Rhetorical appeals are the accepted ways in which we persuade or argue a case. The following questions will move you through more traditional rhetorical appeals. By focusing on appeals to the writer, to emotion, and to logic, you will be able to discover how Krakauer has persuaded us and how you can use these techniques to persuade others when you write or speak.
Questions about Logic (Logos)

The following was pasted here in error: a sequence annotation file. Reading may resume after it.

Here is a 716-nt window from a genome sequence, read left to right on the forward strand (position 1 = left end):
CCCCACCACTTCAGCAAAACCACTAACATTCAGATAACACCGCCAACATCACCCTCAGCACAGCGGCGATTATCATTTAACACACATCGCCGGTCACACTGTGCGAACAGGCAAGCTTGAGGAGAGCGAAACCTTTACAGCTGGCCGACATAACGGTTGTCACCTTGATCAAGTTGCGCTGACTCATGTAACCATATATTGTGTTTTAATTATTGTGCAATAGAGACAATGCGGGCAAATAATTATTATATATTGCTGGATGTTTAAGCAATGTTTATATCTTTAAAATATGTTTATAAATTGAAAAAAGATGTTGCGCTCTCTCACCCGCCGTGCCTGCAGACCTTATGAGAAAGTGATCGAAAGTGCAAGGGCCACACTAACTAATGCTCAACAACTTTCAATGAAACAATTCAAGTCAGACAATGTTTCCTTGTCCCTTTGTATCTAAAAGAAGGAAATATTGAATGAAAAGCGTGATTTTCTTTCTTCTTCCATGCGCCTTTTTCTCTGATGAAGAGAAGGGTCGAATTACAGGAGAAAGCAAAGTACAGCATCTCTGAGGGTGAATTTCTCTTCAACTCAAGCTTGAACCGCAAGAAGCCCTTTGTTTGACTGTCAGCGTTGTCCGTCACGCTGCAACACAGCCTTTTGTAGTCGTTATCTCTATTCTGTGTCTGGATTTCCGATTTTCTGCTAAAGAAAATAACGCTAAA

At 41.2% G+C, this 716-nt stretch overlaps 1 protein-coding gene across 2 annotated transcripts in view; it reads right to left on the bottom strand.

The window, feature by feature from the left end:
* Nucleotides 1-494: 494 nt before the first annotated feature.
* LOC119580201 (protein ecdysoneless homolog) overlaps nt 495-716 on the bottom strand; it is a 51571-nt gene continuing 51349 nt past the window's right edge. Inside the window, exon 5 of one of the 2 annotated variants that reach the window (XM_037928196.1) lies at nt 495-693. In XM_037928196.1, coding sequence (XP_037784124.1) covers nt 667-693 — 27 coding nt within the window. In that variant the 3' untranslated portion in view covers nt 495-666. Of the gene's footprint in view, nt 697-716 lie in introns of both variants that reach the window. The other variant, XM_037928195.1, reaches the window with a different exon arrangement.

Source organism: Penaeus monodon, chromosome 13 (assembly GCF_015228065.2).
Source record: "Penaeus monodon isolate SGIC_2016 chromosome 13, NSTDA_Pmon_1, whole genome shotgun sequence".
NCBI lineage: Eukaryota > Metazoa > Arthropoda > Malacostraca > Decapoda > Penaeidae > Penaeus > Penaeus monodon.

2. At the end of Chapter 9, Krakauer describes Irish monks known as the papar who sought out lonely places so much that they left Iceland for Greenland when some Norwegians showed up because they thought that it had become too crowded, even though the land was nearly uninhabited. Krakauer writes, “Reading of these monks, one cannot help thinking of Everett Reuss and Chris McCandless” (97). Krakauer implies that there is some kind of similarity between Reuss, McCandless, and the papar, but instead of making a specific connection, he just says “one cannot help thinking of.” Is this a good argument? Why or why not?